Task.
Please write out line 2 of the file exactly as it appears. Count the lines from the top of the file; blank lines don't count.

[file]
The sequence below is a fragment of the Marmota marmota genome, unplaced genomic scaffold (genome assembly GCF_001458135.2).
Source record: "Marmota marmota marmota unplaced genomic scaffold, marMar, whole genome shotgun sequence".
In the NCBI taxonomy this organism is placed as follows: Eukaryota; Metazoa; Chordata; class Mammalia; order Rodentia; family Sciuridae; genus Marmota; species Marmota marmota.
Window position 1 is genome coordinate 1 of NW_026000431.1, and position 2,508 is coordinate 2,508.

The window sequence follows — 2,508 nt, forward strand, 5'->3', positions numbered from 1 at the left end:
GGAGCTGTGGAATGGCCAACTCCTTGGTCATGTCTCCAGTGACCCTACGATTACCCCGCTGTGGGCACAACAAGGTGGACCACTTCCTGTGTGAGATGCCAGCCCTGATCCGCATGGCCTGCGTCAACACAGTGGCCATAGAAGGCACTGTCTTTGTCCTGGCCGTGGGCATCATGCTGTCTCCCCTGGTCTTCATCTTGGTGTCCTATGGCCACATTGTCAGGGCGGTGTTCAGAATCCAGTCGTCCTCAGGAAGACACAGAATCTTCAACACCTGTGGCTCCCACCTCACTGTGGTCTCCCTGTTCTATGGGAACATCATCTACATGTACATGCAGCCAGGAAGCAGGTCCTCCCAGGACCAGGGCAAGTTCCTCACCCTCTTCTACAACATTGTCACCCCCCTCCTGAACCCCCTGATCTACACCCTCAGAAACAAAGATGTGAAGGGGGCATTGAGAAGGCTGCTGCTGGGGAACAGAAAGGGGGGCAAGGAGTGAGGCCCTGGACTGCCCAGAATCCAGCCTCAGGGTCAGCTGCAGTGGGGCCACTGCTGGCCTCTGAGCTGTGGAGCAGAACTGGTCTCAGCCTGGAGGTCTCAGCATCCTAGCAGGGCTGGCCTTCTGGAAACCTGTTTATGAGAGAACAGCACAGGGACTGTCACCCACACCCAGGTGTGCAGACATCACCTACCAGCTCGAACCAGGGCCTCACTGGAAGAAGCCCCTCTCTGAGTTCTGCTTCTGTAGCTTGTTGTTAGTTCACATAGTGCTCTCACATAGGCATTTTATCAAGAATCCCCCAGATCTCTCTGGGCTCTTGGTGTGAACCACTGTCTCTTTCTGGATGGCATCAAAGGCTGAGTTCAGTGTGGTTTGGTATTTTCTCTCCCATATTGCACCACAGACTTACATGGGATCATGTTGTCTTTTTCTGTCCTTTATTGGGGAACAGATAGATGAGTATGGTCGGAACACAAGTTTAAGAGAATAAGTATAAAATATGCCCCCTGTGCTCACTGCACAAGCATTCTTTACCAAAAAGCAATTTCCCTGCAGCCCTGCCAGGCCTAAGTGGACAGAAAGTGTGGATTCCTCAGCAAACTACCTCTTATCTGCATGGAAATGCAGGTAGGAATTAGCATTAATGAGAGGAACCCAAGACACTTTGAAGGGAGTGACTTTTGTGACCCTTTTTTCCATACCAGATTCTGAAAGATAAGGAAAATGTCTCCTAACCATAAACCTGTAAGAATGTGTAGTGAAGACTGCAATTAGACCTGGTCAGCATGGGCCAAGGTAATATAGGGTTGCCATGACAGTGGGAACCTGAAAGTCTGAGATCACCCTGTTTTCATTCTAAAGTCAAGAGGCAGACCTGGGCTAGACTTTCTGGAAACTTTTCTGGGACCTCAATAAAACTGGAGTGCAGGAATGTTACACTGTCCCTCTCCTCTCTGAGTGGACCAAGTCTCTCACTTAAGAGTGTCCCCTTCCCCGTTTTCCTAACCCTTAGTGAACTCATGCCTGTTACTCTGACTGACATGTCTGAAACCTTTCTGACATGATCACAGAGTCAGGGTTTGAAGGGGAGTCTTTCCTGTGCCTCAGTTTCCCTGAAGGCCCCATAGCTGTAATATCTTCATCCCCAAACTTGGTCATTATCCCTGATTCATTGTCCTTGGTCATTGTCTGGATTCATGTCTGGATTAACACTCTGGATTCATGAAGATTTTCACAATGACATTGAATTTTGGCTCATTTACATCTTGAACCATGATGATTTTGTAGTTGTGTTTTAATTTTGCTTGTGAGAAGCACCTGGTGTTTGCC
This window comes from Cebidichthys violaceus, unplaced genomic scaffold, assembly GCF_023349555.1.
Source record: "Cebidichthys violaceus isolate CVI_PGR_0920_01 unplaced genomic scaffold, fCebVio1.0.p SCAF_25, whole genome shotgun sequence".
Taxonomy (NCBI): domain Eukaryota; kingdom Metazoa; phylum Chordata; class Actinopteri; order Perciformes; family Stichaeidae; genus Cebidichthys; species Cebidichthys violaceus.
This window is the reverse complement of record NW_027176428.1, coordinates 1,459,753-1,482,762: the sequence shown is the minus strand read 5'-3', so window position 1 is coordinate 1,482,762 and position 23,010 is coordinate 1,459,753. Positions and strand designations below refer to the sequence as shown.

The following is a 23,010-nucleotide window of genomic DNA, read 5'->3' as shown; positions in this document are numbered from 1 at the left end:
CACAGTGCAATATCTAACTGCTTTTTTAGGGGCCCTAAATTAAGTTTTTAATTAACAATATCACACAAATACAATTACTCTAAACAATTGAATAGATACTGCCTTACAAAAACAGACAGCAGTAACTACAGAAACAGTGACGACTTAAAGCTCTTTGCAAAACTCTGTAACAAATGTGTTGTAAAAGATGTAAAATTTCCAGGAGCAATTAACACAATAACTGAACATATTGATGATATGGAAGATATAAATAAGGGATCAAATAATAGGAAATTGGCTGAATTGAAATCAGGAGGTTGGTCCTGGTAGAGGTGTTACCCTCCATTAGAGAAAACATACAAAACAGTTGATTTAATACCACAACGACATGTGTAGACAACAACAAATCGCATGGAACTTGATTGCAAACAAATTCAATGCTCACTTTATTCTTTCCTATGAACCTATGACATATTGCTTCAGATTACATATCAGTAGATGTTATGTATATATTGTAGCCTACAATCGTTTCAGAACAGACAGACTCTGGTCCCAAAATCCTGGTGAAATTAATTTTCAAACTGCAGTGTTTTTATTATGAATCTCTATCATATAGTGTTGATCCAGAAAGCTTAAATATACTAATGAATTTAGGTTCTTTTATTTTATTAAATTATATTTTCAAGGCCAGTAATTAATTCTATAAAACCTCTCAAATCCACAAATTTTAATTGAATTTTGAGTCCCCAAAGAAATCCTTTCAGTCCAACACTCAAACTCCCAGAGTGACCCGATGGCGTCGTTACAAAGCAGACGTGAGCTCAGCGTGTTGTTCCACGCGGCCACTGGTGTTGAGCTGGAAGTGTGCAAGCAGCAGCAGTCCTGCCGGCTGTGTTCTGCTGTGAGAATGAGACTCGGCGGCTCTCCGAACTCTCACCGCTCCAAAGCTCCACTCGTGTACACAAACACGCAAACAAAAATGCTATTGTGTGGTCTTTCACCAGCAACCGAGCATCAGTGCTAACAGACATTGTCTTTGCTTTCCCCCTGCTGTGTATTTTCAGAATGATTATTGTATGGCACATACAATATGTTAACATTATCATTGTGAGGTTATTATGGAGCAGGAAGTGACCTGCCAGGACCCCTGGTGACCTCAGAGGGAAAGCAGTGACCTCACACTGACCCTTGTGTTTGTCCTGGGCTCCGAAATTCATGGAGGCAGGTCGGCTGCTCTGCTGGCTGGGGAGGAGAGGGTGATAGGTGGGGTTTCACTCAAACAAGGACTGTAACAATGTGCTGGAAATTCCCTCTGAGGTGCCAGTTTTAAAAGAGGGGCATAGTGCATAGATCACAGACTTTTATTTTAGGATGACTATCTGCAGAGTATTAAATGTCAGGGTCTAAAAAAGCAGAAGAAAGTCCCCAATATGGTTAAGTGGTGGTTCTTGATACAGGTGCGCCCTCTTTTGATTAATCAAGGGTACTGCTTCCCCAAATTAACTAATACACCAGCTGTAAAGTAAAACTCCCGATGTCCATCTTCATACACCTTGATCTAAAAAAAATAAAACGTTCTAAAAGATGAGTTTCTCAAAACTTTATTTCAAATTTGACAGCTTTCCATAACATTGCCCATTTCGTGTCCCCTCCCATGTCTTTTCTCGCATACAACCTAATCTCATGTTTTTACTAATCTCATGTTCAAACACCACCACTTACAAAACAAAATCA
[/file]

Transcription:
Source record: "Marmota marmota marmota unplaced genomic scaffold, marMar, whole genome shotgun sequence".